We often observe condemnors attempting to use tax assessment records or real estate tax reduction applications to influence a court’s award of just compensation. It is well-established that tax assessment values bear no resemblance to fair market value and are never relevant in a condemnation case.
In a condemnation proceeding, the subject property must be valued at its highest and best use regardless of actual use. Matter of City of New York (Clearview Expressway), 9 NY2d 439 (1961). The valuation of the subject property is set forth in the parties’ appraisal reports. Upon trial, all parties shall be limited in their affirmative proof of value to matters set forth in their respective appraisal reports. 22 NYCRR 202.61(e). Article I, § 7, of the New York State Constitution provides that “private property shall not be taken for public use without just compensation.” The constitutional requirement of just compensation requires that the former property owner be indemnified so that it may be put in the same relative position, insofar as that is possible, as if the taking had not occurred. Buffalo v J. W. Clement Co., 28 NY2d 241 (1971).
There is a fundamental difference in valuing property for tax assessment purposes. New York Real Property Tax Law (“RPTL”) §302(1) states that “ the taxable status of real property in cities and towns shall be determined annually according to its condition and ownership as of the first day of March and the valuation thereof determined as of the appropriate valuation date.” The New York State Office of Real Property Services (“ORPS”) has set forth their opinion on this issue in Volume 10 Opinions of Counsel SBRPS No. 45. This opinion discusses when property should be valued according to its current use and when it should be valued based on its highest and best use. ORPS counsel concluded in their opinion that for purposes of real property tax assessments, property must be valued based on its current use, not its highest and best use. The courts in New York State have adopted current use as the general standard for tax assessment purposes in valuing improved properties.
The cardinal principle of property valuation for tax purposes set forth in the State Constitution is that property assessments shall in no case exceed full value. NY Const. Art. XVI, § 2; Matter of Commerce Holding Corp., v Board of Assessors of the Town of Babylon, 88 NY2d 724, 729 (1996). A tax certiorari determination requires an inquiry as to the property’s condition and ownership on the applicable valuation date. RPTL § 301(1). The cardinal principle of valuation has been interpreted to require valuation of improved property according to its existing use, not a potential one contemplated in the future. Matter of Gen. Motors Corp. Cent Foundry Div. v Assessor of the Town of Massena, 146 AD2d 851, 852 (3d Dept 1989). There are other reasons why a tax assessment review proceeding is irrelevant to a condemnation proceeding. First, the date of title vesting in a condemnation proceeding is different than a tax assessment date. Matter of Lincoln Square Slum Clearance Project, 22 Misc2d 260 (Sup Ct, New York County, 1959), aff’d and mod, 15AD2d 153 (1st Dept 1961), aff’d, 16 NY2d 497 (1965). Second, building values in tax certiorari proceedings cannot exceed certain amounts. Id. Specifically, the building value in a tax certiorari proceeding cannot exceed the buildings reconstruction cost less depreciation. No such limitation exists in establishing just compensation in an eminent domain proceeding. And third, evidence of earnings in a tax certiorari proceeding carries less weight than in a condemnation proceeding. Id.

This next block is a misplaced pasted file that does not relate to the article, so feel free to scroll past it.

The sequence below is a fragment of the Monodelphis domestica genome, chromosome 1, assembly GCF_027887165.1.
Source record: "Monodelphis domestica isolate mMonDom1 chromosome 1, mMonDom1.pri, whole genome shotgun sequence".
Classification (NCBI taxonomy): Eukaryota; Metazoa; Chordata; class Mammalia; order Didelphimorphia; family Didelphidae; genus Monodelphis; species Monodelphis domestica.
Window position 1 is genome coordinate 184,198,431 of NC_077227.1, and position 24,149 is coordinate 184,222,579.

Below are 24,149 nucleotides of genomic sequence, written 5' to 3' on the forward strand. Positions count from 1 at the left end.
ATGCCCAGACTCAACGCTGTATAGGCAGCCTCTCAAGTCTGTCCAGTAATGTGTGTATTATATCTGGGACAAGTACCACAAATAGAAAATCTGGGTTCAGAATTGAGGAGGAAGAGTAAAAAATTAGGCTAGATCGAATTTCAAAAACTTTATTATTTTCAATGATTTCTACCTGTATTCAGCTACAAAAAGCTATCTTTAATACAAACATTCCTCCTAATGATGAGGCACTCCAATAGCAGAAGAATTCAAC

The general and well-established law prohibits disclosure of all tax filings because of their confidential nature. Gordon v Grossman, 183 AD2d 669 (1st Dept 1992) (citing Matthews Indus. Piping Co. v Mobil Oil Corp., 114 AD2d 772 (1st Dept 1985)).
Some courts might permit the introduction of assessed value of property in a condemnation proceeding, but such evidence should only be admissible when the other proofs of value are questionable, Zogby v State, 26 AD2d 899 (4d Dept 1966), and, generally, to assure that compensation is not less than the assessed valuation, see Matter of City of New York (Brooklyn Bridge Southwest), 25 NY2d 627 (1969).
In Matter of City of New York (2460 Jerome Ave. Realty Co.), 18 AD2d 991 (1st Dept 1963), the court considered the assessed value of the subject property only when there was no evidence of rental value of the property in question or sale value of comparable properties. And, courts have recognized that the probative value of a tax assessment proceeding is not very high in condemnation proceedings even when such evidence is admissible. For example, in In Re Shinnecock Inlet, 43 NYS2d 532 (Suffolk County Ct 1955), the court did not consider tax assessment evidence because the facts and the testimony in the condemnation proceeding differed so widely from the real property tax valuation. The court in that case noted that “the tax valuation has little, if any, probative value.” Id. at 536. And in Matter of City of New York (Lincoln Square Slum Clearance Project), 15 AD2d 153 (1st Dept 1961), the court acknowledged that statements made by property owners in prior tax assessment proceedings lacked probative value in condemnation proceedings when it explained that:
“A certain degree of cynicism is no doubt warranted by the very general practice of landowners who have applied for writs of putting down estimates that vary widely from the claims that they make when the property is about to be condemned.” Id. at 163.